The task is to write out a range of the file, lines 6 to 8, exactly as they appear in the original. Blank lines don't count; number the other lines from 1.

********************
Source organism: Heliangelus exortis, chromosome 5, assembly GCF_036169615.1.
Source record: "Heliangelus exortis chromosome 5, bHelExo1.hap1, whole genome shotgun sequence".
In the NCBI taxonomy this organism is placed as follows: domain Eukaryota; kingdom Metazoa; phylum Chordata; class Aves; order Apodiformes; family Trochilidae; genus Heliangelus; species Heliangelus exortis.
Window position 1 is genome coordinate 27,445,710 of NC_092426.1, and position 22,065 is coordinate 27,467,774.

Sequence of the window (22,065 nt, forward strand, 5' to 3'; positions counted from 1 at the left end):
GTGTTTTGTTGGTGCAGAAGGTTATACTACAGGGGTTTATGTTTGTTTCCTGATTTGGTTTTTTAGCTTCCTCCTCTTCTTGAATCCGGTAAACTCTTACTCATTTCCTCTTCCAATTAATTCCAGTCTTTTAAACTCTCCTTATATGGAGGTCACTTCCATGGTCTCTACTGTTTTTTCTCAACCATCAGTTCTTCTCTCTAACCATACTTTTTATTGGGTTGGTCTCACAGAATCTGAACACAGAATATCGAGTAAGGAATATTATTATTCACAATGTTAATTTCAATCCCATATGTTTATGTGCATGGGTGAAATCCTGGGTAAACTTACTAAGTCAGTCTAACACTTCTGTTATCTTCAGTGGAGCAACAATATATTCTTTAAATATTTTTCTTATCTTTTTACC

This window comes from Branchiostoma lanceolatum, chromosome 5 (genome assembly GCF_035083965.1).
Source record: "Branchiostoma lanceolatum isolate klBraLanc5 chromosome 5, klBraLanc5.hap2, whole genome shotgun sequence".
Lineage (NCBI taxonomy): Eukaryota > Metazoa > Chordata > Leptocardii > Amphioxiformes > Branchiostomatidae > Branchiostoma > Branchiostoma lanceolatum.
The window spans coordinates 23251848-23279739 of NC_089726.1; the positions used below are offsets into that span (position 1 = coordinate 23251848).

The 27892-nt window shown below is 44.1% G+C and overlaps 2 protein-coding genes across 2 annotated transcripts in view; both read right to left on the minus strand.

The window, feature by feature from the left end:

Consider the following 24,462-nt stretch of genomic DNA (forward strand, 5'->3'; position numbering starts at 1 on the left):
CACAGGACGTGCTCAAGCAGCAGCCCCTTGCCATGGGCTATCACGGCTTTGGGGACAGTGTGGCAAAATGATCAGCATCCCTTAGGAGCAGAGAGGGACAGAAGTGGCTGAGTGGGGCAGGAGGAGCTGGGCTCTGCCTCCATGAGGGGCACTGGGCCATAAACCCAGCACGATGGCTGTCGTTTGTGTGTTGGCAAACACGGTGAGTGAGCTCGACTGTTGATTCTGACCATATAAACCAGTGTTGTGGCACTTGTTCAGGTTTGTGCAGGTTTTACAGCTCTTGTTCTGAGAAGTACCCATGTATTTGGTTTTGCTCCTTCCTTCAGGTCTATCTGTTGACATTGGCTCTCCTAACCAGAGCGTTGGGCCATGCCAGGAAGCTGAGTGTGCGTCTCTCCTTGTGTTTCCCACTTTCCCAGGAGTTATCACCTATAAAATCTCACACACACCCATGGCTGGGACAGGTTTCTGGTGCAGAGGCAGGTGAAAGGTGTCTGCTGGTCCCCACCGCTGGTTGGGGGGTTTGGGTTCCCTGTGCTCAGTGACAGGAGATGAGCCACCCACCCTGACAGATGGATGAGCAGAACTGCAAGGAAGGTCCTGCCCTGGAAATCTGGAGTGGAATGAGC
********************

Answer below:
GTGTTTTGTTGGTGCAGAAGGTTATACTACAGGGGTTTATGTTTGTTTCCTGATTTGGTTTTTTAGCTTCCTCCTCTTCTTGAATCCGGTAAACTCTTACTCATTTCCTCTTCCAATTAATTCCAGTCTTTTAAACTCTCCTTATATGGAGGTCACTTCCATGGTCTCTACTGTTTTTTCTCAACCATCAGTTCTTCTCTCTAACCATACTTTTTATTGGGTTGGTCTCACAGAATCTGAACACAGAATATCGAGTAAGGAATATTATTATTCACAATGTTAATTTCAATCCCATATGTTTATGTGCATGGGTGAAATCCTGGGTAAACTTACTAAGTCAGTCTAACACTTCTGTTATCTTCAGTGGAGCAACAATATATTCTTTAAATATTTTTCTTATCTTTTTACC

This window comes from Branchiostoma lanceolatum, chromosome 5 (genome assembly GCF_035083965.1).
Source record: "Branchiostoma lanceolatum isolate klBraLanc5 chromosome 5, klBraLanc5.hap2, whole genome shotgun sequence".